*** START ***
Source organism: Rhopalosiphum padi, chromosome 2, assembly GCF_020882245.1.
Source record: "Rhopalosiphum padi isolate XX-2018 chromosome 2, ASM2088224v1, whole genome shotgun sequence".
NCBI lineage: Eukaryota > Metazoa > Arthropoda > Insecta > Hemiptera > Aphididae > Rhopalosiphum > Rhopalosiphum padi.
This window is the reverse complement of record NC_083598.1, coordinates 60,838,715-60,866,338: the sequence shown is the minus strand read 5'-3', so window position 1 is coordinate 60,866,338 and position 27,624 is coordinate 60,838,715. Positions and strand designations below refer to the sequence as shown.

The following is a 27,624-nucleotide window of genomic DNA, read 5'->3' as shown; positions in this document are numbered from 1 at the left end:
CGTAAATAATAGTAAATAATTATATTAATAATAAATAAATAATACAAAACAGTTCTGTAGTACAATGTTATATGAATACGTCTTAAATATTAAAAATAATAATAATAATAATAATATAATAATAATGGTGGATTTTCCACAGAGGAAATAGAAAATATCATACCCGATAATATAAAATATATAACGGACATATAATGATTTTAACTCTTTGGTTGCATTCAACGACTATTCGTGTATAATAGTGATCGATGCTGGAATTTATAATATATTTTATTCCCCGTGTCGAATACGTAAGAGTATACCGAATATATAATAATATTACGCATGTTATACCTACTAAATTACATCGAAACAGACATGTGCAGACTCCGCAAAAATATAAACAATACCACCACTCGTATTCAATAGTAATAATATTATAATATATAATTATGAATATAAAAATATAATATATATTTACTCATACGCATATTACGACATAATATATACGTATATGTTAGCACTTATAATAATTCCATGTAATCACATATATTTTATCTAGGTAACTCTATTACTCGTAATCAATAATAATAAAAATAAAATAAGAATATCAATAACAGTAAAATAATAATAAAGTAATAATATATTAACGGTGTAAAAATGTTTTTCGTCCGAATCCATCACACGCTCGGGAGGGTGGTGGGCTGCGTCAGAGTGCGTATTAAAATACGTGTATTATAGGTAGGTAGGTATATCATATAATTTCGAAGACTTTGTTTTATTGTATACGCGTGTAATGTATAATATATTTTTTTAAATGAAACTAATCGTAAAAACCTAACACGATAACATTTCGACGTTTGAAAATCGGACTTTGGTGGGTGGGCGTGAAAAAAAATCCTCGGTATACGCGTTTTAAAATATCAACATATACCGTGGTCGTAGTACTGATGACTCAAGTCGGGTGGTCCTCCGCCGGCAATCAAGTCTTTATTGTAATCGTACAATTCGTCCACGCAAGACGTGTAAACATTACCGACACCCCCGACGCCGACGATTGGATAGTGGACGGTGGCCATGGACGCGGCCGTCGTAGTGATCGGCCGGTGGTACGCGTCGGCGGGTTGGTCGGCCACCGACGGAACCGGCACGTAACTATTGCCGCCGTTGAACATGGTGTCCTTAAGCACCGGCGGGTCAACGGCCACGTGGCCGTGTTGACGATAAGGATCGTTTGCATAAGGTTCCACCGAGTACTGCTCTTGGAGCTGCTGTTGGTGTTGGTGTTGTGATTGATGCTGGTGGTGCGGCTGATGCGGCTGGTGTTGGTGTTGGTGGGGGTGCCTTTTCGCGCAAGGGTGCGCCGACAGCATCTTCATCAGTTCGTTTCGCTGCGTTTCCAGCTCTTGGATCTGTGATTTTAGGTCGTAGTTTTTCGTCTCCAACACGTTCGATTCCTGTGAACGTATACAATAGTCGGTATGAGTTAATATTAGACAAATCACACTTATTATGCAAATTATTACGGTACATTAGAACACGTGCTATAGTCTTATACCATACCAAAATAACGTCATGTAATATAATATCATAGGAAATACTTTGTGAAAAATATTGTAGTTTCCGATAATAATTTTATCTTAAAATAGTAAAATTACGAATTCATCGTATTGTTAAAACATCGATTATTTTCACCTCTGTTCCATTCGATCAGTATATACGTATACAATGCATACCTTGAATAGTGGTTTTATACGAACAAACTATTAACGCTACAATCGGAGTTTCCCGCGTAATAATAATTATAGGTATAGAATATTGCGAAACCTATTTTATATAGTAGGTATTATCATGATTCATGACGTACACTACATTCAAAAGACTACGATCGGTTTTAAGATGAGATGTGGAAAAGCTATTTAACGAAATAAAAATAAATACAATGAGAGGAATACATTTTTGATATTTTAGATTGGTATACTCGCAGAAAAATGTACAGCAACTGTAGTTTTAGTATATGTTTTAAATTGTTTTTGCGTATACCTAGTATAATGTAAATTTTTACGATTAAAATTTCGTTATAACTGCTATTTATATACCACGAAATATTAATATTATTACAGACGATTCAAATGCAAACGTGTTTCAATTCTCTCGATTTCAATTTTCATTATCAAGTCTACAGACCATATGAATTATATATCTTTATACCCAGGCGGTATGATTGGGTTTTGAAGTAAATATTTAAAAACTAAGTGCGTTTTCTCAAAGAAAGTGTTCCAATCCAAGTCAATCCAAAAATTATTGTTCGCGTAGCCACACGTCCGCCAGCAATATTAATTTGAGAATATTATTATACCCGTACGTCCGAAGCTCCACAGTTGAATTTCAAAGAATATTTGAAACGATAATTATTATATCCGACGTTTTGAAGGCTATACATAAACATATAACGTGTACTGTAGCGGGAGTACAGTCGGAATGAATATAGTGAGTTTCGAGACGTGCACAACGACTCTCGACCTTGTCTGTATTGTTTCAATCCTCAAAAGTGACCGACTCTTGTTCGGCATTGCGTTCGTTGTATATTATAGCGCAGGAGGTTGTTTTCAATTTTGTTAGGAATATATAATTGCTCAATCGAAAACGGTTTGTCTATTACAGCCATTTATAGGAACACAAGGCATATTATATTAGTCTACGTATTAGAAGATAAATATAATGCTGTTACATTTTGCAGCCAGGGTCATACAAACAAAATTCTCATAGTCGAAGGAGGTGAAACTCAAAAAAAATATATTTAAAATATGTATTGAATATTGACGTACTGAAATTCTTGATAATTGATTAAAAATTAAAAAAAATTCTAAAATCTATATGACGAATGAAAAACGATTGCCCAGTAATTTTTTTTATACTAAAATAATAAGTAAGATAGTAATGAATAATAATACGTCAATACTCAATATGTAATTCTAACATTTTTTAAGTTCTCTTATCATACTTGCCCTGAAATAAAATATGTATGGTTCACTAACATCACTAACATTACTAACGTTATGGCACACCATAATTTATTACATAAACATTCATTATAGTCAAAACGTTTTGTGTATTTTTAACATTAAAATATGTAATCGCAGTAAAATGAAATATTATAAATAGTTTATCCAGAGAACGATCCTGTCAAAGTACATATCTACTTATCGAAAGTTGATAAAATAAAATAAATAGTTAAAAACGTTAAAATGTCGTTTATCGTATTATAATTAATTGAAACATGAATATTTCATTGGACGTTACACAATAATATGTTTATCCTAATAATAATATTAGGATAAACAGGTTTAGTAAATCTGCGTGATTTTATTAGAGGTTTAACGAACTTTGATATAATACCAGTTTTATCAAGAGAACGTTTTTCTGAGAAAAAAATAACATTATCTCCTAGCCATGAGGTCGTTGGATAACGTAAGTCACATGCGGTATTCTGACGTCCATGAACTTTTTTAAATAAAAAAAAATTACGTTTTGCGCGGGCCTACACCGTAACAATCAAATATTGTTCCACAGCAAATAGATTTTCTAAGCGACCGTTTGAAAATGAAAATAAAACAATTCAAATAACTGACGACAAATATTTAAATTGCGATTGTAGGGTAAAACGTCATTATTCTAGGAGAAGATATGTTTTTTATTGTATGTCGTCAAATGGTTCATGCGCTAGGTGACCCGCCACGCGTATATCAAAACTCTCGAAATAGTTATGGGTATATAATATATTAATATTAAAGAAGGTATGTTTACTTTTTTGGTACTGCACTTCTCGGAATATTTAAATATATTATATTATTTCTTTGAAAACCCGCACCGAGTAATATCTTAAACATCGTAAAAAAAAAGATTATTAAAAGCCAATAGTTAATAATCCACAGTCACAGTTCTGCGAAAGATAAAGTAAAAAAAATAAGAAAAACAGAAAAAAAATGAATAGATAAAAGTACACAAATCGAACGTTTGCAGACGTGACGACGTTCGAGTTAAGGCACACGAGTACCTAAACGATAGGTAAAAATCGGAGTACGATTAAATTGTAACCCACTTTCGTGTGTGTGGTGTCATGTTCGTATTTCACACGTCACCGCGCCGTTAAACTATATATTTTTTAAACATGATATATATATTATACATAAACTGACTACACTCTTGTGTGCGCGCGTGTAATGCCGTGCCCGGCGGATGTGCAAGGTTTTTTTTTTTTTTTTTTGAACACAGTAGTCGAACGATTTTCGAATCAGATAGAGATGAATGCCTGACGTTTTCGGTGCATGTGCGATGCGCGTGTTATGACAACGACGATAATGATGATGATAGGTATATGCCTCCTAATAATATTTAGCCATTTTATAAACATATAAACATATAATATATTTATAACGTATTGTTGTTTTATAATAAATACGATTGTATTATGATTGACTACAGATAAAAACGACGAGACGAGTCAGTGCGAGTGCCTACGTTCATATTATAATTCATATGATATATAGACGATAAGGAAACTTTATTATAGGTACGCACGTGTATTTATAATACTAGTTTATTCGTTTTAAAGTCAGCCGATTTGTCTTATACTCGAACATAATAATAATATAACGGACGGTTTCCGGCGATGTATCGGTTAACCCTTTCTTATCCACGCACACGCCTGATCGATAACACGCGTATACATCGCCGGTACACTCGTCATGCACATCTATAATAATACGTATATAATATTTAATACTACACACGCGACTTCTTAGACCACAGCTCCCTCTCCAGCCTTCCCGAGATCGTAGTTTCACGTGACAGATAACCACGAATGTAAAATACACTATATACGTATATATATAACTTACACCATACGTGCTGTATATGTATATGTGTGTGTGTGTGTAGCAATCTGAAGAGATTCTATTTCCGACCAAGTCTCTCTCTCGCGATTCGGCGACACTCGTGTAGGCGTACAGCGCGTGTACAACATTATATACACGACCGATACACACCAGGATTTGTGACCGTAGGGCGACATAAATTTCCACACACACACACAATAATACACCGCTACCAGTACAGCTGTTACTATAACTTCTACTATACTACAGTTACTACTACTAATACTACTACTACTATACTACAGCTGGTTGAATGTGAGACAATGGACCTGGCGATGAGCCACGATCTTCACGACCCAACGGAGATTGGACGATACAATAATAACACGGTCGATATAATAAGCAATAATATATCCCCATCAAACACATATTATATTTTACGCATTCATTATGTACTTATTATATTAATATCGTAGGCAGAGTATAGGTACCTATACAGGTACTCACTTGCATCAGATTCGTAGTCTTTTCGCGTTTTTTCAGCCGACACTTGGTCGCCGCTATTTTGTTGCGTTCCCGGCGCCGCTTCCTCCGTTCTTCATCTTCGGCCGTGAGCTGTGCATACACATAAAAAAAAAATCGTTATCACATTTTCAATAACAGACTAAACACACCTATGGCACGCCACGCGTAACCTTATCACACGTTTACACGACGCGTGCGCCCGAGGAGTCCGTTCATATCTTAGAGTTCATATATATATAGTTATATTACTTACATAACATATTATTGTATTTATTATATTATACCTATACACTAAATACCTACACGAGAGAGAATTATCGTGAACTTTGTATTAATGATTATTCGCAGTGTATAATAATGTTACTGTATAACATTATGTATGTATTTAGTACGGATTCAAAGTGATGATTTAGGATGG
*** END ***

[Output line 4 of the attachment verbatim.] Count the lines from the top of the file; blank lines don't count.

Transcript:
This window is the reverse complement of record NC_083598.1, coordinates 60,838,715-60,866,338: the sequence shown is the minus strand read 5'-3', so window position 1 is coordinate 60,866,338 and position 27,624 is coordinate 60,838,715. Positions and strand designations below refer to the sequence as shown.